Boz the dog is perhaps the ultimate station wagon road tester. Since he began making a serious dent in my personal finances back in 2004, this trusty but sporadically disobedient Weimaraner has passed opinion on the finer points of the competencies of station wagons from most manufacturers. Now, every dog has his own speciality, and being of German descent, Boz's specialty is speed; his acute understanding of yaw and lateral acceleration--and how to combat them with appropriate lean angles--has made him famous in canine social circles. Allegedly. Since Europe has recently been subjected to three of the fastest wagons ever to crease the pavement, it seemed to make sense to enlist his services. Besides, he'd have eaten the furniture if I'd left him at home.
I am well aware that the superheated station wagon is not an automotive staple in the United States--of the three grocery getters gathered here, only the Mercedes-Benz E63 AMG is sold there. Here in the United Kingdom, the situation is rather different, so before we delve into the current marketplace, allow me to explain why Great Britain has a fascination with such vehicles.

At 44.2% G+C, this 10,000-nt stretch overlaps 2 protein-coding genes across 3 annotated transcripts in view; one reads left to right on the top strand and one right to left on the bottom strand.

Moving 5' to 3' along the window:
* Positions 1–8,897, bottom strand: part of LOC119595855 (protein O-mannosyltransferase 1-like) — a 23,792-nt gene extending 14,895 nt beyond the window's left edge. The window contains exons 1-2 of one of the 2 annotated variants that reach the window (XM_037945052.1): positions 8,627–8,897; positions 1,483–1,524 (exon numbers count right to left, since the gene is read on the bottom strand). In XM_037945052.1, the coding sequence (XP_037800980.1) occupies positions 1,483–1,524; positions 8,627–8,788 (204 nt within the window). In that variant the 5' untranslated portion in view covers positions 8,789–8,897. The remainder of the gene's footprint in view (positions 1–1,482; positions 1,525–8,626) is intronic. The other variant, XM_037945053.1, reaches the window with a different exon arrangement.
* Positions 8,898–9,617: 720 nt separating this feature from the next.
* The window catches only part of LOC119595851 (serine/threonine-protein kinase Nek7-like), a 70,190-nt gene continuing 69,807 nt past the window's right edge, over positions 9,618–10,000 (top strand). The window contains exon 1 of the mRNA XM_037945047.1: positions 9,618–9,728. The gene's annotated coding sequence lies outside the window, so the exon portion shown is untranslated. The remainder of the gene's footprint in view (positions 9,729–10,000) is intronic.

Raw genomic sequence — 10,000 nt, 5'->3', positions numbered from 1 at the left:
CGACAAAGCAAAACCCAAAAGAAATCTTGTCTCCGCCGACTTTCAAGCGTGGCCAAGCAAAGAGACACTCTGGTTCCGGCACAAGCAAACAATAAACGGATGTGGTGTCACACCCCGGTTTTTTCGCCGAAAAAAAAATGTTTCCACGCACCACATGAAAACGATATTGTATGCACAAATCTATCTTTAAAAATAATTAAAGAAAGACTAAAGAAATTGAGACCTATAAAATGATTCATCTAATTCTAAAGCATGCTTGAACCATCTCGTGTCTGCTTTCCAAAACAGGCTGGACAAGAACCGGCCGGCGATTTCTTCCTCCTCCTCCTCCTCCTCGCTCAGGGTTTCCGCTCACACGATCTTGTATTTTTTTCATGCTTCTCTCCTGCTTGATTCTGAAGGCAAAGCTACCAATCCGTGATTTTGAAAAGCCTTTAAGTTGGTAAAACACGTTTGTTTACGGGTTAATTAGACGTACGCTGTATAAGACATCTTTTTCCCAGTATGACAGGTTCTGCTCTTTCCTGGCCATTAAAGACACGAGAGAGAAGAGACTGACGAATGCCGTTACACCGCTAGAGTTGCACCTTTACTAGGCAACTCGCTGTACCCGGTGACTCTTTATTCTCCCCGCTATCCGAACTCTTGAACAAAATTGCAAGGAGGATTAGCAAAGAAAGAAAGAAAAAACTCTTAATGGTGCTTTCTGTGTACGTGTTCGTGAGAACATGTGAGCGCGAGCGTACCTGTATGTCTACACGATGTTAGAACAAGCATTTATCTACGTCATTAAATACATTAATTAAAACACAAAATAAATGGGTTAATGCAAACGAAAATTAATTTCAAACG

For starters, the U.K. is a nation of car lovers and dog lovers. Any vehicle that allows these pastimes to be enjoyed simultaneously is a good thing. Despite the current SUV epidemic, most of us also enjoy our performance when it's presented in a less ostentatious form. People respond better to family-oriented shapes, and in a country blighted with road rage, that is a bonus. The superwagon is the best method yet devised for cloaking unnecessary performance potential on public roads.
How curious, then, that as the muscle wagon blossomed over the past decade, the one company you might expect to be at the forefront of an emerging niche decided to stay away from the party. BMW did build a Touring version of the E34-series M5, but fewer than 1000 were sold, and the company decided that demand wasn't strong enough to justify an E39 M5 wagon. It vehemently denied the existence of the new one until we recently saw an M5 wagon lapping the Nrburgring at speed.
This strange twelve-year hiatus allowed Audi to become an unexpected market leader. I say unexpected because of the way Audi's alarmingly fast wagons have been embraced by the knowledgeable few, while at the same time, its sedans are routinely dismissed by equivalent Mercedes-Benzes and BMWs in group-test encounters. It's one of life's strange phenomena, and it can be explained like this: among an affluent dog- and car-loving population living on a predominantly damp island, fast all-wheel-drive Audis are sweet. They work so well that we Brits have tended to forget the shocking ride quality, the intolerably sensitive brakes, and the vapid steering.